It was this relatively new Belgium, the one that Karl Marx knew, that had the most thoroughgoing industrial revolution on mainland Europe and that saw mainland Europe’s first railway and developments in coal, steel, and iron that paralleled what was happening in England. The country may not have rivalled Britain as the “workshop of the world”, but over the following century Belgians could be found supplying and installing railways and trams all over the globe. The wealth generated by Belgian capitalism and by the plundering of the Congo as the private property of King Leopold II (which Roger Casement did much to expose – a tale well told in Adam Hochschild’s King Leopold’s Ghost) helped to fund the avenues, public buildings and handsome private houses (many of them by innovative art nouveau architects) of late nineteenth and early twentieth century Brussels.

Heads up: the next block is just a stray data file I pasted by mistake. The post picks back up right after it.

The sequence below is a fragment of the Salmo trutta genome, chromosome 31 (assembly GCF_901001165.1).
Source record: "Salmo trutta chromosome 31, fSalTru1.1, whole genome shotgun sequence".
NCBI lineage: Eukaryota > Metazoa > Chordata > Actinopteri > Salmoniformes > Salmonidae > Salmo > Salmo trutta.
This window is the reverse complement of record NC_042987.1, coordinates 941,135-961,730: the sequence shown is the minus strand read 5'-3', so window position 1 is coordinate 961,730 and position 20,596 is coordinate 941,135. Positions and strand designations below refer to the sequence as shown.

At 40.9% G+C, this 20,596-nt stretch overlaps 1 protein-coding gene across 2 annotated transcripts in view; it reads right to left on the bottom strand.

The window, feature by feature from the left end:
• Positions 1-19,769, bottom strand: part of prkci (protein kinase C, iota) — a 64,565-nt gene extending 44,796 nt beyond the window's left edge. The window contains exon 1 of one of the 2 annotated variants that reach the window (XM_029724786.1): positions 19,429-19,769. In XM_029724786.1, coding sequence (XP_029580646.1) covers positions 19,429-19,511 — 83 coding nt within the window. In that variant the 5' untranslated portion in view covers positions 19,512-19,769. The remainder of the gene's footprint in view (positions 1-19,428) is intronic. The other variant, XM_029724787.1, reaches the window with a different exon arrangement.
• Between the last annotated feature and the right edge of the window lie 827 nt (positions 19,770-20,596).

During the First World War almost the entire country was occupied (the front line of the unoccupied south-western corner ran through or around places like Ypres – Ieper to its Dutch-speaking inhabitants – and Passchendaele, which became household names in Britain and Ireland). Away from that front line, resistance was largely passive; the then mayor of Brussels, Adolphe Max, became a national hero for his opposition to the occupier, which earned him four years of captivity in Germany, a return as mayor until his death in 1939, and commemoration in the name of one of the main streets in the city centre. Despite the shock of war (when neutrality turned out not to be simply a question of choice) and occupation, the Belgium of the 1920s was still a fairly confident place. Even though it was the exception to the rash of ethnically based states then emerging all over Europe after the war, it remained quite stable; it was to be some time before the fault line between Dutch-speakers (now collectively dubbed “Flemings”) and French-speakers (in Brussels and what is now called Wallonia, to the south) emerged as a serious threat to the very existence of the state. Even now, the vast majority of Belgians do not want to see the country split, but that is another story.